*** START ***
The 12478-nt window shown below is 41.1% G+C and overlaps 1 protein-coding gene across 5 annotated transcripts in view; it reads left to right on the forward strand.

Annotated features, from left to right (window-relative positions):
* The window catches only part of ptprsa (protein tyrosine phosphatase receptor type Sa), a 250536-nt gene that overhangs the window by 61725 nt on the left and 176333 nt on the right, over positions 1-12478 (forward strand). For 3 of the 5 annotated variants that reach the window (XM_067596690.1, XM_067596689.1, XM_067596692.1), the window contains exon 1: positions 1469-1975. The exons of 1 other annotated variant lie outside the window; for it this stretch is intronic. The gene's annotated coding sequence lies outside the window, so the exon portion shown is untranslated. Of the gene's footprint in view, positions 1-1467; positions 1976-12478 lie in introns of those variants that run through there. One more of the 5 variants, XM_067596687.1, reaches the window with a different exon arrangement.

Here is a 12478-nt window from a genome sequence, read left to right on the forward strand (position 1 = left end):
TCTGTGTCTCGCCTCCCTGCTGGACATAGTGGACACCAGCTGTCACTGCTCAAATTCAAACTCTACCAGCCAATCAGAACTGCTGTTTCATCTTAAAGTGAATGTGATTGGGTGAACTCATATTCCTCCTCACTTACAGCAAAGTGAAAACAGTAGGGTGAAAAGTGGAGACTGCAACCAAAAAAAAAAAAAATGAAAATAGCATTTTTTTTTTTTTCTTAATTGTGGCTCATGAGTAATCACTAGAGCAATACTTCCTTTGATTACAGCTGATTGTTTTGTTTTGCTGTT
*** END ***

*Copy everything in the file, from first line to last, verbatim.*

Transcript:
The 12478-nt window shown below is 41.1% G+C and overlaps 1 protein-coding gene across 5 annotated transcripts in view; it reads left to right on the forward strand.

Annotated features, from left to right (window-relative positions):
* The window catches only part of ptprsa (protein tyrosine phosphatase receptor type Sa), a 250536-nt gene that overhangs the window by 61725 nt on the left and 176333 nt on the right, over positions 1-12478 (forward strand). For 3 of the 5 annotated variants that reach the window (XM_067596690.1, XM_067596689.1, XM_067596692.1), the window contains exon 1: positions 1469-1975. The exons of 1 other annotated variant lie outside the window; for it this stretch is intronic. The gene's annotated coding sequence lies outside the window, so the exon portion shown is untranslated. Of the gene's footprint in view, positions 1-1467; positions 1976-12478 lie in introns of those variants that run through there. One more of the 5 variants, XM_067596687.1, reaches the window with a different exon arrangement.

Here is a 12478-nt window from a genome sequence, read left to right on the forward strand (position 1 = left end):
TCTGTGTCTCGCCTCCCTGCTGGACATAGTGGACACCAGCTGTCACTGCTCAAATTCAAACTCTACCAGCCAATCAGAACTGCTGTTTCATCTTAAAGTGAATGTGATTGGGTGAACTCATATTCCTCCTCACTTACAGCAAAGTGAAAACAGTAGGGTGAAAAGTGGAGACTGCAACCAAAAAAAAAAAAAATGAAAATAGCATTTTTTTTTTTTTCTTAATTGTGGCTCATGAGTAATCACTAGAGCAATACTTCCTTTGATTACAGCTGATTGTTTTGTTTTGCTGTT